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Understanding Multi Level Marketing

By Rabbi Eli Teitelbaum

Nearly all products are sold in a multi level type fashion. The producer or manufacturer first sells it to a wholesaler who then sells it to a distributor who then sells it to a store who then sells it to the ultimate consumer. These various different levels are referred to as Multi Levels and this is the normal way of doing business. The more levels there are between the producer or manufacture and the consumer, the more the product will ultimately cost since everyone wants to make a little profit. When it reaches the point that there are enough people or stores selling the same product, we will then have reached what is called the “saturation point.” After all, we can only have a limited amount of fruit stores, groceries and hardware stores in one particular neighborhood. Open up too many stores of one kind and soon some of them will be forced to close up for lack of enough customers.

Any Multi Level business that is built in a way that just keeps adding an endless amount of distributors will soon reach the saturation point and will not be able to continue on any longer. So far everything is fine and dandy and we have no problem with this type of arrangement. The problem arises when one must pay a fee in order to become a distributor.  Let’s say that one pays $1,000 to become a distributor for a Carvel Ice Cream shop and then is left with no one to whom to sell the product because there are already two Carvel shops on the block. Obviously there can only be a certain amount of distributors of the same product in one neighborhood. When you reach the saturation point then some of the shops will have to close down for the lack of business.

Yet some businesses are set up in a way were everyone and anyone becomes a salesman for the same idem. If one has to pay a fee in order to sell this idem then eventually people will be paying a fee but will not have anyone to whom to sell the product. This type of MLM is called a pyramid and will eventually fail with all the last investors losing all their money.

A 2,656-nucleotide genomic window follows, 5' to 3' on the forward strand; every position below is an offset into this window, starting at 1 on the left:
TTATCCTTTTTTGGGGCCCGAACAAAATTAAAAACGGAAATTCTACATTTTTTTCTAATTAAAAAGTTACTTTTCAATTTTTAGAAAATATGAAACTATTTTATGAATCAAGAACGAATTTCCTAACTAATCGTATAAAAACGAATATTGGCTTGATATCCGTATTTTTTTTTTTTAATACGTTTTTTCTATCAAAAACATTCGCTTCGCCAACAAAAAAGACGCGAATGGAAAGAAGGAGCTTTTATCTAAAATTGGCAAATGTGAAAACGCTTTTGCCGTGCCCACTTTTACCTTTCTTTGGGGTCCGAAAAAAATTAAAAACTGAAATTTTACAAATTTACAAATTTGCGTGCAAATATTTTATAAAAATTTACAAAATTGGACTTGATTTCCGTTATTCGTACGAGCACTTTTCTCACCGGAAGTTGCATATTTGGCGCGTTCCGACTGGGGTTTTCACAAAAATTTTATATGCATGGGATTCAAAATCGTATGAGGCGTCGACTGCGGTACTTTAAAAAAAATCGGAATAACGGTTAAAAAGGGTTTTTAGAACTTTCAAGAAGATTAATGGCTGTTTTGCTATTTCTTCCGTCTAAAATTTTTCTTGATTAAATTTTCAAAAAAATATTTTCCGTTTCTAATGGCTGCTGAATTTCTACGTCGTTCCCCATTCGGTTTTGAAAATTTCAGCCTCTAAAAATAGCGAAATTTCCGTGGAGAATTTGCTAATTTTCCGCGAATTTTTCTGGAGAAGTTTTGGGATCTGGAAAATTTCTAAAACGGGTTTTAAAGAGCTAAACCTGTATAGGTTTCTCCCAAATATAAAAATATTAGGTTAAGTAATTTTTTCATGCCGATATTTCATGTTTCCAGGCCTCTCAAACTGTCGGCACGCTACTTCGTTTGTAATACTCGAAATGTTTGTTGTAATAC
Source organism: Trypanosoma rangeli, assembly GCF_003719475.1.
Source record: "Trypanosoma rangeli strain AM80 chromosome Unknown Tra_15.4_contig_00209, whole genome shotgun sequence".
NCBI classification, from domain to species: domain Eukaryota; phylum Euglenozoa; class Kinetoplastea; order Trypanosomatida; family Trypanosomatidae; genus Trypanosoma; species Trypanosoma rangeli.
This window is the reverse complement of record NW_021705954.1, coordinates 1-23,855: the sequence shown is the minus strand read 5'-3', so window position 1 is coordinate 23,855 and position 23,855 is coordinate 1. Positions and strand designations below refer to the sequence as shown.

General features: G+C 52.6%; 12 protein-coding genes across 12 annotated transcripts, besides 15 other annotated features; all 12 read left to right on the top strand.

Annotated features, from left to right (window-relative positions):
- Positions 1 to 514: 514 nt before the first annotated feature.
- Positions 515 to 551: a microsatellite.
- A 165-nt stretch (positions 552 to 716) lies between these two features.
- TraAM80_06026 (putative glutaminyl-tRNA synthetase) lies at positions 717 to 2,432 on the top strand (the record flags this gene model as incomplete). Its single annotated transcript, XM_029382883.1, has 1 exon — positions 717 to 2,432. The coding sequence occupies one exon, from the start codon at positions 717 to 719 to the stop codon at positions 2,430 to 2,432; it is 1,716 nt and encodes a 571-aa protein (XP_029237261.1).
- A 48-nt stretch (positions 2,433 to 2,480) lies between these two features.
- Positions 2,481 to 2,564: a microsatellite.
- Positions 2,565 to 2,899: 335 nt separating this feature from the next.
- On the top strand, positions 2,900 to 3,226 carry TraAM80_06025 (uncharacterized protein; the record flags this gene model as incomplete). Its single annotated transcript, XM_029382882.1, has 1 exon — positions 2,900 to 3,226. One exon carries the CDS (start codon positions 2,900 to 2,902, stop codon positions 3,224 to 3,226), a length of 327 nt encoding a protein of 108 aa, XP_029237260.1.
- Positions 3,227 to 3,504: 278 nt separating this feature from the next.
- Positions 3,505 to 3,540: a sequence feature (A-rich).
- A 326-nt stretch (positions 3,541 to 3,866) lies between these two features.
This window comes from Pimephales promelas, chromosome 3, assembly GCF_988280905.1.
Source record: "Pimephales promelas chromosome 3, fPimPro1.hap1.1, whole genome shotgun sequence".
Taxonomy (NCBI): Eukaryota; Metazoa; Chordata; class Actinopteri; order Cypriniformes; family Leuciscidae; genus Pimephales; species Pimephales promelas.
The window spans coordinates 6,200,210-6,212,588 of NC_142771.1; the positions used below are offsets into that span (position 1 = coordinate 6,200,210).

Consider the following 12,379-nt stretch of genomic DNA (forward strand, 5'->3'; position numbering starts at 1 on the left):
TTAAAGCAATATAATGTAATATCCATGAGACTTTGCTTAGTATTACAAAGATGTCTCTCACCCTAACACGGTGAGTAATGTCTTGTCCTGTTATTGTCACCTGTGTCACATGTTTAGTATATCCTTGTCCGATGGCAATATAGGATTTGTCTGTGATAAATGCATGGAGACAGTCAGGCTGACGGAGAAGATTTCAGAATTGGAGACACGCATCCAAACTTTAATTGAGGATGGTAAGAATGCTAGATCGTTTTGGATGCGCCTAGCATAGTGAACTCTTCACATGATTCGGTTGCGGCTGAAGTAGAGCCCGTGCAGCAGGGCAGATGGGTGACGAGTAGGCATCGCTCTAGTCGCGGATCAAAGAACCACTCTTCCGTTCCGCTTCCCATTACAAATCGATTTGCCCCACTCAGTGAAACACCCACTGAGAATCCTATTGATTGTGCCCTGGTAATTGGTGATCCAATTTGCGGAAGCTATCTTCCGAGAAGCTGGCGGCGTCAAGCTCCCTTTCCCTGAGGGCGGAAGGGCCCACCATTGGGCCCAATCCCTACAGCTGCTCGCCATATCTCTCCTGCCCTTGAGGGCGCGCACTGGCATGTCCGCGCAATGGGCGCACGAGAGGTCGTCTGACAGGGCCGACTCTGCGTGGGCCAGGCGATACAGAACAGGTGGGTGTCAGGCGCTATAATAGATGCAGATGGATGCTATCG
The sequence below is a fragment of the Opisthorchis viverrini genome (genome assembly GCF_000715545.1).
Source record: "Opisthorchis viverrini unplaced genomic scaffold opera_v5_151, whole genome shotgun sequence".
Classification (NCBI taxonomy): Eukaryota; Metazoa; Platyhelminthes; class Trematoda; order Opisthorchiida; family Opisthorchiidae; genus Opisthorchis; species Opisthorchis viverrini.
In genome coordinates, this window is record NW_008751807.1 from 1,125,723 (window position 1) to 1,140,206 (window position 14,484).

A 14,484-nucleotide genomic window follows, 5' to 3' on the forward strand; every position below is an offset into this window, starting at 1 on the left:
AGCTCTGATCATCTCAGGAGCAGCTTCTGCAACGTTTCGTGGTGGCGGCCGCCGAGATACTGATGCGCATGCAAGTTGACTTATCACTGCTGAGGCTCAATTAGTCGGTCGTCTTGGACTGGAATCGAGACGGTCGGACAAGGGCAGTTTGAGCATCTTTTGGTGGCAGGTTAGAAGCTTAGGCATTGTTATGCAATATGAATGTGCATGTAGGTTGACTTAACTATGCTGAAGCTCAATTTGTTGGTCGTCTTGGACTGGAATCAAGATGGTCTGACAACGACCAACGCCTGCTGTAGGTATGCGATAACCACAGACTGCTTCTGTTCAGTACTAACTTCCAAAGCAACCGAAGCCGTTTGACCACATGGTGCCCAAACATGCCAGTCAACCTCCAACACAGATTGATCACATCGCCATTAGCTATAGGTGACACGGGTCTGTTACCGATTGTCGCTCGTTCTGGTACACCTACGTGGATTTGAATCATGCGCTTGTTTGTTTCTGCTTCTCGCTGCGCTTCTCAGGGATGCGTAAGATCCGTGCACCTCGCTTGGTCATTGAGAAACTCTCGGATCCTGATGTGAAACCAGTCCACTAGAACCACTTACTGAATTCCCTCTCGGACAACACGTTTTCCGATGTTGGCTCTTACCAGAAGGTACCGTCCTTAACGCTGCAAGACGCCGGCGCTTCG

Take the person who pays $1000 to become a distributor of jewels. Instead of actually selling any jewelry he decides to sell his distribution rights to ten others for $1,000 each making $9,000 in the process. Each one of these 10 people does the very same thing each making $9000 in the process. It sounds like a great business with lots of people making lots of money. Yet, a little math will show you that it can’t last too long. In less than 10 levels everyone in the world will have become a distributor and there is no one left to sell it to. It’s quite obvious that all those millions of people at the bottom of the pyramid that paid $1,000 to become distributors will of course have lost their money. This is why this type of MLM (Multi Level Marketing) scheme is sometimes referred to as a pyramid scheme and is illegal.

Depending on how they are structured, they may even be legal but not always moral or ethical. Making false claims about a product is strictly forbidden. This of course applies to any business.

Most MLM’s do actually sell a product and encourage you to get others beneath you to also sell the product as well. Those beneath you are called your “downline.” They convince you that the more people you get beneath you to sell the product, the more money you will make. This may work for a little time but can’t go on for long. You may also find out that you don’t make the big money they claim for the time one must put in. That’s because there are already too many distributors for that particular product or there may be many cheaper options available to the consumer.

Most MLM’s deny that their business is a pyramid scheme even when they are. Time has proven that they all come to a quick end and that most of the investors except for the first few at the beginning ultimately lose their initial investment.  Most people soon quit when they realize they are not earning enough money to make it worth their while. Lots of these companies make their money by selling you their sales promotion tapes and kits and inviting you to their many sales meetings where they hype you up by telling you how much money others are making by selling the product. Most of what they tell you is just a balloon filled with lots of hot air! I recommend you read “Behindthe Smoke and Mirrors” by Ruth Carter who reveals the multi-level delusion and guile in the Amway business. One must also read “False Profits” by Robert L. FritzPatrick

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